# detrend

Subtract offset or trend from time-domain signals contained in
`iddata`

objects

## Syntax

## Description

`detrend`

subtracts offsets or linear trends from
time-domain input-output data represented in `iddata`

objects.
`detrend`

either computes the trend data to subtract, or
subtracts the trend that you specify.

For a more general detrending function that does not require
`iddata`

objects, see `detrend`

.

computes and subtracts the piecewise-linear trends for data with segmented
trends, using the breakpoints that you define with
`data_d`

= detrend(`data`

,1,`brkpt`

)`brkpt`

.

The second argument, which corresponds to `Type`

, must be
`1`

.

With this syntax, you cannot retrieve the resulting piecewise-linear trend information as an output.

## Examples

### Remove Biases from Signals

Remove biases from steady-state signals in an `iddata`

object by using `detrend`

to compute and subtract the mean values of the input and output.

Load the input and output time series data `y2`

and `u2`

. Construct the `iddata`

object `data2`

, using the data and a sample time of 0.08 seconds.

load dryer2 y2 u2 data2 = iddata(y2,u2,0.08);

Use `detrend`

to both compute the mean values and subtract them from input and output signals. Use the input argument `Tr`

to store the computed trend information. Plot the original data and detrended data together.

[data2_d,Tr] = detrend(data2); plot(data2,data2_d) legend('Original Data','Detrended Data')

The detrended data has shifted by about 5 units. Inspect `Tr`

to obtain the precise mean values that `detrend`

computed and subtracted. These values are returned in the `InputOffset`

and `OutputOffset`

properties.

Tr

Trend specifications for data "data2" with 1 input(s), 1 output(s), 1 experiment(s): DataName: 'data2' InputOffset: 5.0000 OutputOffset: 4.8901 InputSlope: 0 OutputSlope: 0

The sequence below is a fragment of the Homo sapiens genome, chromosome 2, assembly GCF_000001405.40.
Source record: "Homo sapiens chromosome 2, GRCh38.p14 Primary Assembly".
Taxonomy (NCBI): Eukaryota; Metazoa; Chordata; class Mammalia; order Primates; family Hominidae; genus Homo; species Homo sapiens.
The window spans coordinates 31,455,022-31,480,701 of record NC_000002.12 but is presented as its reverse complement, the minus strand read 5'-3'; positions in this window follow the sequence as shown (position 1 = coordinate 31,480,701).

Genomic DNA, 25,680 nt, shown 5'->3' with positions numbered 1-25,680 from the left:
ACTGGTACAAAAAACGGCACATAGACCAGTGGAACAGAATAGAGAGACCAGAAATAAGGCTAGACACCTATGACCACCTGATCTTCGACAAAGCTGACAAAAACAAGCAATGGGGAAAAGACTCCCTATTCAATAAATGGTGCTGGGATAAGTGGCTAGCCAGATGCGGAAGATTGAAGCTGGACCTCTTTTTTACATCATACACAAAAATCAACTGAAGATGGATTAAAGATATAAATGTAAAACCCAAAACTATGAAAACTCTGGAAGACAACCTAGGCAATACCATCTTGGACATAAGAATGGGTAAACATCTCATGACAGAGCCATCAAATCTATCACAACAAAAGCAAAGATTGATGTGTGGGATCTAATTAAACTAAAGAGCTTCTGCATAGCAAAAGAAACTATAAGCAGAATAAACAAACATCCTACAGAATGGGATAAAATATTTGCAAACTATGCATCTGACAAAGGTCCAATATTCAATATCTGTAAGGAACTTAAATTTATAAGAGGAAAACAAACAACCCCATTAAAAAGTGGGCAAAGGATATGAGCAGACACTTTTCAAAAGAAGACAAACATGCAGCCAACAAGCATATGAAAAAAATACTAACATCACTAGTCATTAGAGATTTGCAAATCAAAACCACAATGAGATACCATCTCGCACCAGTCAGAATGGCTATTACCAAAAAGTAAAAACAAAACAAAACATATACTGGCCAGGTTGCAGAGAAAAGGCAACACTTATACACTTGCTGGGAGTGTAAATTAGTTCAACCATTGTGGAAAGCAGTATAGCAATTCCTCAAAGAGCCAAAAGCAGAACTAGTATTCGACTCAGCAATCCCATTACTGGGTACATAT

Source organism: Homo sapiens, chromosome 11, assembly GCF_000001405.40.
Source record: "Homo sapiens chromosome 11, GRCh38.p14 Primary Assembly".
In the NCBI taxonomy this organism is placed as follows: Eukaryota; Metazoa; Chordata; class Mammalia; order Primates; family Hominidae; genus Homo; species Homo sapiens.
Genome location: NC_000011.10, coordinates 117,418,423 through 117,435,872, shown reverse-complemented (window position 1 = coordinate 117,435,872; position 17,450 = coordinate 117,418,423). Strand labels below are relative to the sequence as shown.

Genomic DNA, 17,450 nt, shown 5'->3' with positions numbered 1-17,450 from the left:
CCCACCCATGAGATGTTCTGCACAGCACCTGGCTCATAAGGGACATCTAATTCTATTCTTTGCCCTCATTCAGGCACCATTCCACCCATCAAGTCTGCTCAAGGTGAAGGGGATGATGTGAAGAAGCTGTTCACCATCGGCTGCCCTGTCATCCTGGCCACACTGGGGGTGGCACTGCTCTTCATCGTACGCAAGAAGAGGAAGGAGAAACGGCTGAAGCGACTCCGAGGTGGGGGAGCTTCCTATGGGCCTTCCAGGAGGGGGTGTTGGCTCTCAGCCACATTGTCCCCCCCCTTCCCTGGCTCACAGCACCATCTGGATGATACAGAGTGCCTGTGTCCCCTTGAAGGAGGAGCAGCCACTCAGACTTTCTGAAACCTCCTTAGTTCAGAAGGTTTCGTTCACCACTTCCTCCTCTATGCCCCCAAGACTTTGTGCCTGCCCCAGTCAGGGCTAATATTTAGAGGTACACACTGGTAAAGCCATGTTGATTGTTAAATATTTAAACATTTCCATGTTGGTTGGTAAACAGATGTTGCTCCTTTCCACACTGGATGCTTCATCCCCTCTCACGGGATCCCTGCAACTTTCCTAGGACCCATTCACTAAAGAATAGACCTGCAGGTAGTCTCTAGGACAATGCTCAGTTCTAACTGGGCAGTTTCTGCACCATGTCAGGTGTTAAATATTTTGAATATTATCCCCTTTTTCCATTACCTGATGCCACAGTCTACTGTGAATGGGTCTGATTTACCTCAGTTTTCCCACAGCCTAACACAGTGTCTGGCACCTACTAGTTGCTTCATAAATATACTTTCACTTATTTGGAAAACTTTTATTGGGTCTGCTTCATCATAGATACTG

The mean of the original input is higher than the mean of the original output.

### Remove Linear Trend from a Signal

Remove the linear trend from a signal in an `iddata`

object, and overlay the trendline on a before-and-after data plot.

Load and plot signal data from the file `lintrend2`

. For this example, only output data is provided in `iddata`

object `dataL`

.

load lintrend2 dataL plot(dataL,'b')

The plot shows a clear linear trend in the data. Use `detrend`

linear option (`Type`

= 1) to subtract the trend from the data. `detrend`

fits the data and determines the linear trend to subtract. Include the `TrendInfo`

object `Tr`

as an output argument so you can see what `detrend`

subtracts.

[dataL_d,Tr] = detrend(dataL,1);

Plot the detrended data against the original data.

hold on plot(dataL_d,'g') legend('Original','Detrended','Location','northwest')

The linear trend has been removed. Inspect `Tr`

to get more information about the removed trend.

Tr

Trend specifications for data "dataL" with 0 input(s), 1 output(s), 1 experiment(s): DataName: 'dataL' InputOffset: [1x0 double] OutputOffset: 0.8888 InputSlope: [1x0 double] OutputSlope: 19.3830

The `OutputOffset`

and the `OutputSlope`

properties provide the parameters of the line that `detrend`

removed. You can reconstruct this line, and then overlay it on the before-and-after data plot. The `SamplingInstants`

property of `DataL`

provides the timepoints associated with the data.

m = Tr.OutputSlope

m = 19.3830

b = Tr.OutputOffset

b = 0.8888

t = dataL.SamplingInstants; TrLn = m*t+b; plot(t,TrLn,'r') legend('Original','Detrended','Trendline','Location','northwest')

### Remove Specified Offsets from Signals

Remove known offsets from an input-output signal pair contained in an `iddata object`

.

`Detrend`

can compute and subtract the mean values for input and output signals, resulting in zero-mean detrended signals. However, if you already know you have specific data offsets beforehand, you can have `detrend`

subtract these from your signals instead. Specifying the offsets also allows you to retain a non-zero operating point in the `detrend`